Harman Kardon Go + Play Micro
There is something about an iPod dock these days that suggests that it can no longer be just about the speaker. There has to be some design element added in order to make it stand out from the crowd, whether that be a different shape or an innovative layout, one thing it must not be is square or boxy.
In steps the Harman Kardon Go + Play Micro, an elliptical shaped iPod speaker dock that features two forward facing speakers and subwoofer that fires down onto the desk, table, or picnic rug that you've plonked it on.
Extending on this elliptical theme further, the speaker features a large, but solid metal handle that encloses the design, but also actually acts as a handle so you can carry it around. Basically it's like a giant funky handbag that Mrs Pocket-lint would like to own, and you know that would cost a bomb. Alternatively, perhaps it is an embodiment of the Wembley arch.
That expensive look actually feels expensive too, which is a good thing, and there is a decent weight to the whole unit that will make you feel that it's worth the £250 you've paid for it. Unfortunately the same can't be said for the rather basic remote control that comes in the box.
Beneath the arch are the control buttons - all three of them - and the all important docking station. To make sure it fits every iPhone/iPod under the sun there is a large screw that can be raised to allow your device to sit in the right place, and we tested it with an iPod touch (1G), an iPhone 3GS and an iPhone 4. All worked perfectly.
As for those three buttons, you'll get a power switch and volume up and down. There are no equaliser buttons and no extra "boom box" features. Harman Kardon is all about creating a natural sound and, therefore, believes that if you want to do something to that sound, the iPhone and its plethora of equaliser settings are just as good.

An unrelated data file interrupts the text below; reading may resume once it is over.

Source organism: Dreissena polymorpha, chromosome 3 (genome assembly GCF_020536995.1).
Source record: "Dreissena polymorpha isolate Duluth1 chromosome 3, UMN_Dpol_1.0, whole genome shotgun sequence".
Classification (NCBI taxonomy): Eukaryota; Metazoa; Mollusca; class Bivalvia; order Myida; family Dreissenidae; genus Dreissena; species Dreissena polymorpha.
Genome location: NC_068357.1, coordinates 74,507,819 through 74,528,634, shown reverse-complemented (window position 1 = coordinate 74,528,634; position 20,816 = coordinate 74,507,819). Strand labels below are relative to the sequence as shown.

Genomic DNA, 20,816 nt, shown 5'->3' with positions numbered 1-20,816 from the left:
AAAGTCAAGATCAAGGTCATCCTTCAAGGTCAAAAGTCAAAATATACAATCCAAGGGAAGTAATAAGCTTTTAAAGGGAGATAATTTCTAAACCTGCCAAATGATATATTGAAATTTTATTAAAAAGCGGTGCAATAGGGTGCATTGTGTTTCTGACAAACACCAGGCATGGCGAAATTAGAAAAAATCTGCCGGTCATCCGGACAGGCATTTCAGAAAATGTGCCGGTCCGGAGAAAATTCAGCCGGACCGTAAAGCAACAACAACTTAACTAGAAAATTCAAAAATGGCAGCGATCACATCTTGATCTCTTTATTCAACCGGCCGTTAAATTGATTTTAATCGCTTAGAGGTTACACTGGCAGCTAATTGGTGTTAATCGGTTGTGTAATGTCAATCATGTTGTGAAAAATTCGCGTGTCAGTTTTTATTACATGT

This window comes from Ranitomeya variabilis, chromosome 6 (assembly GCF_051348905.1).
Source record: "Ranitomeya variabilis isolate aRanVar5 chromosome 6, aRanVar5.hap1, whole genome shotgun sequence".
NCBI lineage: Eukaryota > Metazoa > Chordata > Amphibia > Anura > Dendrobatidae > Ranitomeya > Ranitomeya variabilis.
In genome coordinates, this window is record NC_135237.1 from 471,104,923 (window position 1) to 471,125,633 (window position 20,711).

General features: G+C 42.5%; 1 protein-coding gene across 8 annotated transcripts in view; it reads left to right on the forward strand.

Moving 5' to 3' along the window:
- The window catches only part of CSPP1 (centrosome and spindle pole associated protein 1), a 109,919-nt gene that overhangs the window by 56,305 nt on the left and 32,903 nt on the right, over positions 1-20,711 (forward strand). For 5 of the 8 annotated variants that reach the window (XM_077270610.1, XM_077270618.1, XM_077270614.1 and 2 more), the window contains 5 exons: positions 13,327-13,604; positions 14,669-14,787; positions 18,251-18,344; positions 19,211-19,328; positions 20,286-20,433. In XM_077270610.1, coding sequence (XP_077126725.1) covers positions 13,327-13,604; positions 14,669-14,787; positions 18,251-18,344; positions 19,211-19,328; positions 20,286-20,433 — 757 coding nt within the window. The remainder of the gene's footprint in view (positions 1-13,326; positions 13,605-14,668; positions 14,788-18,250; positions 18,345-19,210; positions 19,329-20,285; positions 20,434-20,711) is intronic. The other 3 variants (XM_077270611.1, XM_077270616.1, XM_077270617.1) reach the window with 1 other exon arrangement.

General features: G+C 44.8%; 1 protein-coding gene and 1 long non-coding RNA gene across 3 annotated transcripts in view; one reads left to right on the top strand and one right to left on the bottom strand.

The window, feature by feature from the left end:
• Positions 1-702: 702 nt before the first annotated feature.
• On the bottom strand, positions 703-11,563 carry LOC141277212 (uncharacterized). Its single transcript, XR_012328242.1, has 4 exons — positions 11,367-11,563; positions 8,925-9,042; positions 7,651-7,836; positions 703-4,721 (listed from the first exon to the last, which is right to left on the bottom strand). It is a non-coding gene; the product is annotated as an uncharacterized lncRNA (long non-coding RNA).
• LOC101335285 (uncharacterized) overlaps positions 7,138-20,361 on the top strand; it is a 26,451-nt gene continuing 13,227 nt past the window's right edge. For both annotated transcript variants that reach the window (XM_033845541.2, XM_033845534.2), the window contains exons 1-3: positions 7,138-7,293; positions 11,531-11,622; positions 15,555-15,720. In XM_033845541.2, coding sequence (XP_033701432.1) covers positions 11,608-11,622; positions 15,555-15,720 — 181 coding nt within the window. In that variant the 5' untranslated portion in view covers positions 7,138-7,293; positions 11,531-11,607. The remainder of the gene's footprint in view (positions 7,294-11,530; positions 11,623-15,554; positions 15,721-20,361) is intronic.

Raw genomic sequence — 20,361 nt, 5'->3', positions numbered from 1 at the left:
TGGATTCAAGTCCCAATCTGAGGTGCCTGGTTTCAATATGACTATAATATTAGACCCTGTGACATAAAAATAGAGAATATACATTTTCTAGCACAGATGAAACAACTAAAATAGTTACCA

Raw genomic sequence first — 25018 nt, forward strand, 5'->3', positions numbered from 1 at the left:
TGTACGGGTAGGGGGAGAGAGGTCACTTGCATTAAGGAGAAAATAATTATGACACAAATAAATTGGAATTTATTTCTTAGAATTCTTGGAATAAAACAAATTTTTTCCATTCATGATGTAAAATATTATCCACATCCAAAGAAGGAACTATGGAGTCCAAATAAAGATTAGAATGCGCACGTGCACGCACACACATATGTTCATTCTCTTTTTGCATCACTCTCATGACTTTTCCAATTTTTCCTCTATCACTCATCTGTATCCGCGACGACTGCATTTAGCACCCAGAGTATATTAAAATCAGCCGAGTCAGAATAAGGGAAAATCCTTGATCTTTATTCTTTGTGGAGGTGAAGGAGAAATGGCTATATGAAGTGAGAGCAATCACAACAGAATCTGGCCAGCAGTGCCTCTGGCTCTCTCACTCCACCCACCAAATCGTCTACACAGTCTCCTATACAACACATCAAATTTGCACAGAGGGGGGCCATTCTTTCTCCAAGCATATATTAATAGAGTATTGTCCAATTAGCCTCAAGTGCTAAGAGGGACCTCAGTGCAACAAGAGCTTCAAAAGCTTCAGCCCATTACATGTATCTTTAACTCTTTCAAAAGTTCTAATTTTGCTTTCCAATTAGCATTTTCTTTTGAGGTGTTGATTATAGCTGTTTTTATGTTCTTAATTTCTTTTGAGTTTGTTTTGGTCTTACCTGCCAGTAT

Around the back you get power in - an adapter is included in the box - a USB socket for connecting to a computer, a TV out and an AUX in. There is also a massive battery compartment that will reveal that you've got to feed the Go + Play Micro with eight (yes eight) C cell batteries. Those that decide to do so will free themselves from the shackles and chains of mains power. That means the garden, the park, camping - pretty much anywhere.
Battery life as you can imagine isn't long and depending on a number of factors, like the type of music you listen to (bassy tracks are a real battery drainer), you'll get around 12 hours of music before you've got to resupply it with batteries.
So that's the looks, what of the sound? Well we can happily report that the Harman Kardon Go + Play Micro sounds really nice. It's a very natural sound and nowhere near as bassy as the Bowers and Wilkins Zeppelin.
The sub that fires downwards will vary in performance depending on what you place it on, but it also does a good job in creating a decent sound that will please most. What we mean by a natural sound is that it tries to do its best to replicate the original track that you are playing on your iPod, rather than enhance it with extra bass or treble.
If your original track sounds poor then it will sound poor here too. As for sheer noise performance, the Go + Play Micro is certainly loud enough to fill a lounge, garden party and certainly picnic - you will get complaints if you crank it up.
We like the Harman Kardon Go + Play Micro iPod speaker dock for its simplicity and its kooky design. While that design is something that is likely to polarise fans - you'll either love it or think it's ugly - we personally think it really has enough design panache to carry it off.
Combine that with a very good sound and this is one player we would recommend.